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Bateson Observatory: Photos of Eagle and Dumbell Nebulae

Monday, July 7th, 2014

M16, the Eagle Nebula captured on film by Dr. Bateson.

M16, the Eagle Nebula captured on film by Dr. Bateson.

batesonobservatoryDr. Bateson sends us two more neat astrophotos today, taken from his observatory south of Susanville. Both photos were taken with an Infra-red modded Nikon D-90 camera and an Astrotech Ritchey Chretien 12 inch astrograph telescope.

“M16, the Eagle Nebula, is an open cluster of stars containing the ‘Pillars of Creation’ and an emission nebula 7000 light years away in the constellation Serpens near the bright star Rasalhague in Ophiuchus,” explains Bateson.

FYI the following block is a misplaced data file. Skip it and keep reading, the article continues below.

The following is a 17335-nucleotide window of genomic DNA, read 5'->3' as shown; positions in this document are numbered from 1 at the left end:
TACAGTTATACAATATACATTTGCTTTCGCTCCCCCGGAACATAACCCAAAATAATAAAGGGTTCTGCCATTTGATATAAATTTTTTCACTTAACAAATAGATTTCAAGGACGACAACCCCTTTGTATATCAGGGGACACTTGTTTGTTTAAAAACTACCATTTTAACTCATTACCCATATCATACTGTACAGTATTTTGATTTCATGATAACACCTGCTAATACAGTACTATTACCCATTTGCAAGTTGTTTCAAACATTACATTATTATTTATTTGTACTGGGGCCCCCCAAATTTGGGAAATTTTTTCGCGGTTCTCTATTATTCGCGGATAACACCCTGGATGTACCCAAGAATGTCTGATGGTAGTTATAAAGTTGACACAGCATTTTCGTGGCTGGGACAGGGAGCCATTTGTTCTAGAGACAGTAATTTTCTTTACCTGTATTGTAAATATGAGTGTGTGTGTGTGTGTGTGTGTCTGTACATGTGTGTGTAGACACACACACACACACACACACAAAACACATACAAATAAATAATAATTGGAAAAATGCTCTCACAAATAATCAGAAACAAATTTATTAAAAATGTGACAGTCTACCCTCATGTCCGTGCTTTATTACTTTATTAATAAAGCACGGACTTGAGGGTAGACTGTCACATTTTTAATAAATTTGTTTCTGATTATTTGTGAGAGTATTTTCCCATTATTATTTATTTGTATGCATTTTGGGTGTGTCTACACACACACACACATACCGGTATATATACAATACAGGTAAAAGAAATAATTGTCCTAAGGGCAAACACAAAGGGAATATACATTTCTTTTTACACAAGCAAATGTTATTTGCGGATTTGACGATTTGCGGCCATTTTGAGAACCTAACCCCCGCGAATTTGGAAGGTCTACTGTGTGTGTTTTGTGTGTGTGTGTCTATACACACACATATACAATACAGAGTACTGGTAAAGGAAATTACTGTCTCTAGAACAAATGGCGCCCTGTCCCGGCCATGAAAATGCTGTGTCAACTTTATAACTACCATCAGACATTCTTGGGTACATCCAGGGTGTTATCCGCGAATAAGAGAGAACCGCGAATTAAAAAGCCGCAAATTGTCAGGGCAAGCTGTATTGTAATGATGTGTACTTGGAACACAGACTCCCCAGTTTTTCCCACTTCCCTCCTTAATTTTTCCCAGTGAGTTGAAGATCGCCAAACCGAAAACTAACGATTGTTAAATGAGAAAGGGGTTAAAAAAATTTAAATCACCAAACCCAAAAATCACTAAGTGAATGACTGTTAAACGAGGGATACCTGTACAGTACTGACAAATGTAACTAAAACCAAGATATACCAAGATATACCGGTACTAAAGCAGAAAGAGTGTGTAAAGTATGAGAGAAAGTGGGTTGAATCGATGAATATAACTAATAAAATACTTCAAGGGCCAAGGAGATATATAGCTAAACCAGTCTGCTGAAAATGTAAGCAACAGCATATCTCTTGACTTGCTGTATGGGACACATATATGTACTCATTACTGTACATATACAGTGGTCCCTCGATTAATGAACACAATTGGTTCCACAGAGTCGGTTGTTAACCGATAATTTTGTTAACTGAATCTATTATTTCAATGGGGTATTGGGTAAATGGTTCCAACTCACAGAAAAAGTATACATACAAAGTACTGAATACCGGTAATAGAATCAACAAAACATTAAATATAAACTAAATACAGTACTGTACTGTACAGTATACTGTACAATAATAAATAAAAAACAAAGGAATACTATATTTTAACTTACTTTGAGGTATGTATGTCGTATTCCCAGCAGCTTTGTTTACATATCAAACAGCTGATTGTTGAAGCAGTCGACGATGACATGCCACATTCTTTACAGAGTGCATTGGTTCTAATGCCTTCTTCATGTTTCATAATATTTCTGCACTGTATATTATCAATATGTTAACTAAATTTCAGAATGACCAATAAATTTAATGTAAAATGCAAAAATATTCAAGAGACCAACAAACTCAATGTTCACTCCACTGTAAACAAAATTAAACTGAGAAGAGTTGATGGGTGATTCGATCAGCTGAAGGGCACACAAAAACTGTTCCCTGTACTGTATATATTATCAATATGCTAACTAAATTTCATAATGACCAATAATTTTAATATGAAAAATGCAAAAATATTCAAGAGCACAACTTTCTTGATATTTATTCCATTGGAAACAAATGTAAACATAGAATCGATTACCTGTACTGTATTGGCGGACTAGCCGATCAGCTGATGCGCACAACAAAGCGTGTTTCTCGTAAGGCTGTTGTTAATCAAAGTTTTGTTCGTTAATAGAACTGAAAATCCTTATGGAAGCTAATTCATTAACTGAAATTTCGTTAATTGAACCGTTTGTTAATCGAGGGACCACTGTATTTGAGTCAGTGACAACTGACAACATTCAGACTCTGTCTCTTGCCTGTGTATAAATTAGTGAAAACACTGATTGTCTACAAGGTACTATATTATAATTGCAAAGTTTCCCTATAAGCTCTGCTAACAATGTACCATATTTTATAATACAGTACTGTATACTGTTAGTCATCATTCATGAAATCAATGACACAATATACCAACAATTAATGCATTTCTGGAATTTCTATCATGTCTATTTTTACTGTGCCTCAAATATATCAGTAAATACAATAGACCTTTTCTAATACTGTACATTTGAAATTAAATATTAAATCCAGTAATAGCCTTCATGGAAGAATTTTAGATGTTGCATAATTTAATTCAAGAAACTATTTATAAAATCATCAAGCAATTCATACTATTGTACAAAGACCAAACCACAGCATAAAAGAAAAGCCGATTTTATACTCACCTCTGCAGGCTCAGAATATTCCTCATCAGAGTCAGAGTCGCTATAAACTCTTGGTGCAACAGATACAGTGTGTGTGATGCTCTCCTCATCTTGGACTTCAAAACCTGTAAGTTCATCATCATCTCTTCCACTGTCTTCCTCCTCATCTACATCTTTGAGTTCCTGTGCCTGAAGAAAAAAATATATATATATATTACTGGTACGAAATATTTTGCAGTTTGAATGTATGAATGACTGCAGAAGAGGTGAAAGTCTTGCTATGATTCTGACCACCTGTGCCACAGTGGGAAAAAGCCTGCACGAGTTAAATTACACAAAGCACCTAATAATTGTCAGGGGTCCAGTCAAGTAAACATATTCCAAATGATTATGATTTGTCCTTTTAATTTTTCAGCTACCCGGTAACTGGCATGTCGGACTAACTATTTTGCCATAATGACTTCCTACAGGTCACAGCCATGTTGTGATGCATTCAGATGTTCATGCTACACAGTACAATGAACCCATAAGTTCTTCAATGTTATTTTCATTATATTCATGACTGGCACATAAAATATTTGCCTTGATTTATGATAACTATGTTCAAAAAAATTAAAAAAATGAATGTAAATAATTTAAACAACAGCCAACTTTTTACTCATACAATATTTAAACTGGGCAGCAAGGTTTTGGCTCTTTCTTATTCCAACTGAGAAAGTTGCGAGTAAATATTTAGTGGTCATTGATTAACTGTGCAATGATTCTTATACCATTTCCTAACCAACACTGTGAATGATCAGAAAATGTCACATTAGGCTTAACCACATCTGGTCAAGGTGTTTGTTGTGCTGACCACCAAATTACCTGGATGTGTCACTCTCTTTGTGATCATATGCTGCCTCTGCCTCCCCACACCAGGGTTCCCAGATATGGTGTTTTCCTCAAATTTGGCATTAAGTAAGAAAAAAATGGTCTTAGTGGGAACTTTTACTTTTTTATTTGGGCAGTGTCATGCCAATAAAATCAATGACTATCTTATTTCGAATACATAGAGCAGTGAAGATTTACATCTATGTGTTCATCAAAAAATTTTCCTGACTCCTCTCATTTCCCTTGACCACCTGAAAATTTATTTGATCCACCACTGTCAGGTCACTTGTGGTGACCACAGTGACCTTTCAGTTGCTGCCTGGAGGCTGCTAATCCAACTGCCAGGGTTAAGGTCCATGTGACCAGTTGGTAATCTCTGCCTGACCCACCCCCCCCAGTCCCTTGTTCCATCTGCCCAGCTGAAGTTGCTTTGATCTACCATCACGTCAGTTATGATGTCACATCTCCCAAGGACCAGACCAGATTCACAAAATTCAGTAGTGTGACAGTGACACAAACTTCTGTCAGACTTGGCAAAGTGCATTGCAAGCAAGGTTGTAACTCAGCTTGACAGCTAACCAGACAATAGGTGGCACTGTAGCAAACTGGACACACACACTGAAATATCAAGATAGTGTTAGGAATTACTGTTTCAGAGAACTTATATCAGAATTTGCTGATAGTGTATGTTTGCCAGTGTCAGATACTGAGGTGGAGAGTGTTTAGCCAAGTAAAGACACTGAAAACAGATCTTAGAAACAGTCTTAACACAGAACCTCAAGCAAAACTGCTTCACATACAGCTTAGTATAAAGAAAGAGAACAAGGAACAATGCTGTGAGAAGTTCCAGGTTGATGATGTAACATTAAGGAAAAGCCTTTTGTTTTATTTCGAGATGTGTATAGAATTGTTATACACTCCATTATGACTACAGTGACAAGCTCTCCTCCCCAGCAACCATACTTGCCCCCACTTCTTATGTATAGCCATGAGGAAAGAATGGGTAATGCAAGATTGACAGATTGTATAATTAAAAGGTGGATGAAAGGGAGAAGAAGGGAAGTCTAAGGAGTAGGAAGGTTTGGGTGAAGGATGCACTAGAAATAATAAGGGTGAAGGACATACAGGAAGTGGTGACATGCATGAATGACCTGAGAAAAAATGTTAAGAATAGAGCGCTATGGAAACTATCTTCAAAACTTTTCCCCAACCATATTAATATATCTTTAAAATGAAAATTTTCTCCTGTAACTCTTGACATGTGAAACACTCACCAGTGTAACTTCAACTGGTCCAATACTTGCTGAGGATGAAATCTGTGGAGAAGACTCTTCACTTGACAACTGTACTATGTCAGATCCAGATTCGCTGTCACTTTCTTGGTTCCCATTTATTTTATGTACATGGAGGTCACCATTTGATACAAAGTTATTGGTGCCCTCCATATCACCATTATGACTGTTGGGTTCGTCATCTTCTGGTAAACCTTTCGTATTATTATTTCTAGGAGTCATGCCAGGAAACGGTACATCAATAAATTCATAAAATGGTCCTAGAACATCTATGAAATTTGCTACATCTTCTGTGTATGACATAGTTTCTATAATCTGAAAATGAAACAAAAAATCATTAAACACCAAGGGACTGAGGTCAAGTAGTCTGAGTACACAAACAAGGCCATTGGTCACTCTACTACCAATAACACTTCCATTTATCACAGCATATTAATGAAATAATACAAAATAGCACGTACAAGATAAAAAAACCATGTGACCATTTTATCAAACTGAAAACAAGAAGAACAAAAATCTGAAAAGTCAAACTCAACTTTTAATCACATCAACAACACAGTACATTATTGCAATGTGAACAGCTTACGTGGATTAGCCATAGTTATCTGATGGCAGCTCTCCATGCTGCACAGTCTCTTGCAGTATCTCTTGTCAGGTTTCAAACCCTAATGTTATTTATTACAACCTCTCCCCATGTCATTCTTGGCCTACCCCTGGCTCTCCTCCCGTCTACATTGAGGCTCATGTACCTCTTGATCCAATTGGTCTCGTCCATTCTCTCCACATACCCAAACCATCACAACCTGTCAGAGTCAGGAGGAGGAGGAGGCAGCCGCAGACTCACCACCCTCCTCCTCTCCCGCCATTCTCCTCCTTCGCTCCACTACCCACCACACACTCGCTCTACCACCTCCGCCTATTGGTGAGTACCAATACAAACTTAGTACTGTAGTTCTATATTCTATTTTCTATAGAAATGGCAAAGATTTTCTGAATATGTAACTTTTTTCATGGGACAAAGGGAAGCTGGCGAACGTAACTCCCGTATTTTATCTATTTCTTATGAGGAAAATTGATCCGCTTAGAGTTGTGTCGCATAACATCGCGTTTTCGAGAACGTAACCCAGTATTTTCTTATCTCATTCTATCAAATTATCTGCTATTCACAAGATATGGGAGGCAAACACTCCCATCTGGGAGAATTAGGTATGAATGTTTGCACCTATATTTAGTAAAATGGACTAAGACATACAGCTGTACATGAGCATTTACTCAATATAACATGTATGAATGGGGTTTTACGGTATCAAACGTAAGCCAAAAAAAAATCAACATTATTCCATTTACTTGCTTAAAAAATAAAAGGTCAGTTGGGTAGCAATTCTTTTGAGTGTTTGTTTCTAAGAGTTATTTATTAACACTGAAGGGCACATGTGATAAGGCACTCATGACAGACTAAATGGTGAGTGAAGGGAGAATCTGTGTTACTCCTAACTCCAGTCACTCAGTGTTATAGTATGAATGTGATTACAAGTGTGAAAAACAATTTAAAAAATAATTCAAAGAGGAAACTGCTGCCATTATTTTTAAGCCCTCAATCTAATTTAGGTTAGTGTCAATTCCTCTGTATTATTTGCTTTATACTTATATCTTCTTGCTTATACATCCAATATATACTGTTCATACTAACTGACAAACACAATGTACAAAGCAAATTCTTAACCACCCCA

According to the doctor M-27, the ‘Dumbbell’ or ‘Apple Core’ planetary nebula is located 1360 light years away in the constellation Vulpecula near the bright star Altair.

“Planetary Nebula is actually a misnomer first started by William Herschel in the 1700’s,” says Dr. Bateson. “His telescope could barely resolve the roundness of the Nebula and he mistakenly thought that it had something to do with planets.”

Although they are still called planetary nebulae today, they are actually ionized clouds of gas ejected from a red giant star by strong stellar winds.

M27 - The Dumbell or Apple Core nebula.

M27 – The Dumbell or Apple Core nebula.

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